Focus On Small Business


Why small businesses are considered the lifeblood of the U.S. economy

Small businesses play a big role in the U.S. economy, and springtime is a great time to recognize their importance. Whether you’re buying Mother’s Day gifts, garden supplies, athletic apparel, books, electronics, lawn and patio items—or something else—consider buying them at a local small business instead of a big box store. Not only will you help the small business, you’ll help your local economy.

U.S. Small Business Administration (SBA) District Director Beth Goldberg summed it up in a 2019 news release: “When someone spends $100 at a local small business, $48 is recirculated in our local economy. But if that same $100 is spent at big box store or national retailer, only $14 makes it back to our local economy.”

The SBA established Small Business Week more than 50 years ago to recognize and support the important contributions of America’s small business owners and entrepreneurs. Held the first week of May, this year’s event features a NSBW virtual summit
and a “Building a Better America Through Entrepreneurship” bus tour with stops across the country.

Small businesses may be bigger than you realize

The country’s 31.7 million small businesses represent 99.9% of all U.S. businesses, according to the 2020 Small Business Profile. The profile, prepared by SBA’s Office of Advocacy, defines small businesses as firms with fewer than 500 employees. Here are some
other interesting statistics from the 2020 SBA document:

ƒ Firms with 20-99 employees make up the largest share of small business employment.
ƒ Small businesses in the United States employed 60.6 million people in 2017, which was 47.1% of the private workforce.
ƒ Small businesses in the United States created 1.6 million net jobs in 2019.
ƒ The largest gain in net jobs in 2019 was at firms employing fewer than 20 employees, adding 1.1 million net jobs.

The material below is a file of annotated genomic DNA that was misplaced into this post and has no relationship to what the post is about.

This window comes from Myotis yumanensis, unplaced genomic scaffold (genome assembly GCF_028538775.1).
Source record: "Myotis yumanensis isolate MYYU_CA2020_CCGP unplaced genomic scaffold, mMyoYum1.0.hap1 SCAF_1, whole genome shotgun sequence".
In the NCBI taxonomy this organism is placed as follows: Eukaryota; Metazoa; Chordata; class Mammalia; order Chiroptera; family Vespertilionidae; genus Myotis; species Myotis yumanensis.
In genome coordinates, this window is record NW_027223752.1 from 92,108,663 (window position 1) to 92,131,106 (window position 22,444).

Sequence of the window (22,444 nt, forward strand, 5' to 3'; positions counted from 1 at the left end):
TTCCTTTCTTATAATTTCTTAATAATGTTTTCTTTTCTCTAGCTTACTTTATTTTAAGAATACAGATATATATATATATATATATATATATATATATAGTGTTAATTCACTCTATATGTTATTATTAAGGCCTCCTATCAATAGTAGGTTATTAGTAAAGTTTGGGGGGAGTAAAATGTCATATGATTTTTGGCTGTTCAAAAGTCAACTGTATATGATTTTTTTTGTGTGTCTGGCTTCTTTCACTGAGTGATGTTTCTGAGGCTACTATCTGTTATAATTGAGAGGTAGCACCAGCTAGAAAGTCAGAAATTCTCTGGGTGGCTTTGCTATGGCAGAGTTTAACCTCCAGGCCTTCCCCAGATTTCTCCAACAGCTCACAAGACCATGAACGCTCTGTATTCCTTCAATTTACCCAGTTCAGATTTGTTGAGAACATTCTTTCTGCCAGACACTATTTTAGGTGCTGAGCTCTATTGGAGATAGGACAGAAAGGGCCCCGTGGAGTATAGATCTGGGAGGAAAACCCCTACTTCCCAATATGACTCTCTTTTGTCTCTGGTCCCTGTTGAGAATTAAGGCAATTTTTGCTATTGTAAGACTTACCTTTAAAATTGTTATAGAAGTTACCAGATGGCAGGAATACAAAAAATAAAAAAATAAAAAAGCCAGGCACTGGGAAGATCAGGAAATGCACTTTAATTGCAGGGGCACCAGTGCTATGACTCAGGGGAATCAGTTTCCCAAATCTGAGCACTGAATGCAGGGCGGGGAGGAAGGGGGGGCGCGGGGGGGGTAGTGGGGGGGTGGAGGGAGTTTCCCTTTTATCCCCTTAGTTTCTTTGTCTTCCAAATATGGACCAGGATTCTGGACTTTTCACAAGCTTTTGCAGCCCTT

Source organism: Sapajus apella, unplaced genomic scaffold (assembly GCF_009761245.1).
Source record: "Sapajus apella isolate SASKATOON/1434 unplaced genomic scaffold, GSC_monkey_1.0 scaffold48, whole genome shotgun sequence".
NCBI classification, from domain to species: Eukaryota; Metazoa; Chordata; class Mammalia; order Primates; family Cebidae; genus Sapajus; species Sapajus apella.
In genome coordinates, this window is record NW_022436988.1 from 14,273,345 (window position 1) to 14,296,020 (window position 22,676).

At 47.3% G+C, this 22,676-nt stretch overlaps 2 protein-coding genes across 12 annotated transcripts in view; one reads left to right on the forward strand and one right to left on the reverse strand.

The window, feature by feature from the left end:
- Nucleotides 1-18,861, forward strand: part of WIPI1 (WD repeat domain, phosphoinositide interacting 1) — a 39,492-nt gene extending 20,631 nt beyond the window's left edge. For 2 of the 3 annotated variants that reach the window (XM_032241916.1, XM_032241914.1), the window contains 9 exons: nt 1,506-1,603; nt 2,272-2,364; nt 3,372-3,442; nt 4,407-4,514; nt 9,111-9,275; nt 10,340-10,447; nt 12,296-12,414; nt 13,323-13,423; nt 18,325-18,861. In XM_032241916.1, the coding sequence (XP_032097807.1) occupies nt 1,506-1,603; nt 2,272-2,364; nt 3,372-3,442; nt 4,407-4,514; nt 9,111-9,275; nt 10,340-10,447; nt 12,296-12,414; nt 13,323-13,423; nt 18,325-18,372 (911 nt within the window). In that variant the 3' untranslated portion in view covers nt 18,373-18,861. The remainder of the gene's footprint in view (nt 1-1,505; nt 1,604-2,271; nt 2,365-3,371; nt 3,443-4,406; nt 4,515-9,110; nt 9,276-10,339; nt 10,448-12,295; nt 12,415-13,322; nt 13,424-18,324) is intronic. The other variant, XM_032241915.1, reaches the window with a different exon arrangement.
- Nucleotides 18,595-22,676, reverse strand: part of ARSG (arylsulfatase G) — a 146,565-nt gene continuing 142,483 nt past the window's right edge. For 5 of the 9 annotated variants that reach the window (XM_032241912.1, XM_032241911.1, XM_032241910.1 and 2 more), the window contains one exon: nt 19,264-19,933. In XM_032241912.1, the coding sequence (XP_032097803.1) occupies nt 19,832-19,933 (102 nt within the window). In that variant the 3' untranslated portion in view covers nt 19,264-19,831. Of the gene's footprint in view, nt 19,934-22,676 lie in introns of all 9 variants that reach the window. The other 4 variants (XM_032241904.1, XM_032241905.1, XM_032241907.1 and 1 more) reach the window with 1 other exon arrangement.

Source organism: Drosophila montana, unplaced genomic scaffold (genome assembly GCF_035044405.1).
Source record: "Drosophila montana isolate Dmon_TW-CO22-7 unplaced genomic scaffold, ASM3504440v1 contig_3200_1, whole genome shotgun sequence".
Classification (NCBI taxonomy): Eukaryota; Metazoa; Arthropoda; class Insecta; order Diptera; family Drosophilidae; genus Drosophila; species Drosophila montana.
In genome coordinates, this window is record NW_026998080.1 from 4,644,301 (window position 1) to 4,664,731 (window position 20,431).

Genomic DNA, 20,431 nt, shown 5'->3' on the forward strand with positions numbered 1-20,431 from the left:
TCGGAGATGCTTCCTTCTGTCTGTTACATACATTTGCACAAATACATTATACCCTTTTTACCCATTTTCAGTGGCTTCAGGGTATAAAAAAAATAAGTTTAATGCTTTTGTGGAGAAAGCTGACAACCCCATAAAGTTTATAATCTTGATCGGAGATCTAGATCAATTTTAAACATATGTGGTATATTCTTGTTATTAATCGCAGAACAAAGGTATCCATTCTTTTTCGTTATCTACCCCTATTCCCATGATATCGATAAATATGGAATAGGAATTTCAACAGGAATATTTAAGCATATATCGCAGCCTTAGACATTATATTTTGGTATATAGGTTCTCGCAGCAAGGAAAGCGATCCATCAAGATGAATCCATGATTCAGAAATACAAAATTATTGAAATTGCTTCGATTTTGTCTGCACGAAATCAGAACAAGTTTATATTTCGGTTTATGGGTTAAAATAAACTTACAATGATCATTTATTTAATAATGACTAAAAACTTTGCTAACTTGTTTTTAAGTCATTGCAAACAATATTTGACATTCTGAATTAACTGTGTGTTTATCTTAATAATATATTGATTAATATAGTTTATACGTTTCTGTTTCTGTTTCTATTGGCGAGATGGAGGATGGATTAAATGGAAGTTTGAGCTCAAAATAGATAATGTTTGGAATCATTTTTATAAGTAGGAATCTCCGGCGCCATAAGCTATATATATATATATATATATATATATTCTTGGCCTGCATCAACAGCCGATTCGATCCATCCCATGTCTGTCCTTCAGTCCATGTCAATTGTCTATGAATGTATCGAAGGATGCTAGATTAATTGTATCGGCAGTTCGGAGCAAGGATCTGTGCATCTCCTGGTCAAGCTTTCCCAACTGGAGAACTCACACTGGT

ƒ Firms employing 100-499 employees had the smallest net-job gains in 2019, adding 249,000 jobs.
ƒ In 2018, 97.5% of the firms exporting goods from the United States were small firms, generating 32% of the country’s $1.5 trillion in total exports.

Ways to support small businesses

Whether a small business has one employee or 499, it provides important resources and employment opportunities for local residents. Small, local businesses are more likely to use local businesses too, ultimately supporting your community, your friends, neighbors, family members—and you!

In addition to purchasing their goods and services, here are some ways to support small businesses:

ƒ Spread the word: Tell friends and family members what you like about the business, why you support it—and why they should too.
ƒ Post online reviews: Describe what service you received or purchase you made, why you like it—and why you support the business. Consider sharing it on social media.
ƒ Share the business’s posts on social media: If you like something a small business posts on social media, share it! Also consider sharing a review or post about the business that you or one of your friends made.
ƒ Tell them you appreciate them: Telling the business owner or employees how much you like their products or services may make a big difference in their day—and could positively impact their next customer as well.
ƒ Buy gift cards: You can help boost sales revenue and then spread your support to the business by giving gift cards to friends or family members.

Helping small businesses succeed strengthens local economies, creates new job opportunities—and sometimes leads to incredible growth. For examples, consider the beginnings of Apple, Ben & Jerry’s, and Amazon. With your help, a small business near you might change the future too.



Thanks for checking out the blog. 

Gregory Armstrong , CFP®




This material is for general information only and is not intended to provide specific advice or recommendations for any
individual. There is no assurance that the views or strategies discussed are suitable for all investors or will yield positive
outcomes. Investing involves risks including possible loss of principal.

This material was prepared by LPL Financial.   Securities and advisory services offered through LPL Financial (LPL), a registered investment advisor and
broker-dealer (member FINRA/SIPC). 
Insurance products are offered through LPL or its licensed affiliates. To the extent you are receiving investment advice from a separately registered independent investment advisor that is not an LPL Financial affiliate, please note LPL Financial makes no representation with respect to such entity.


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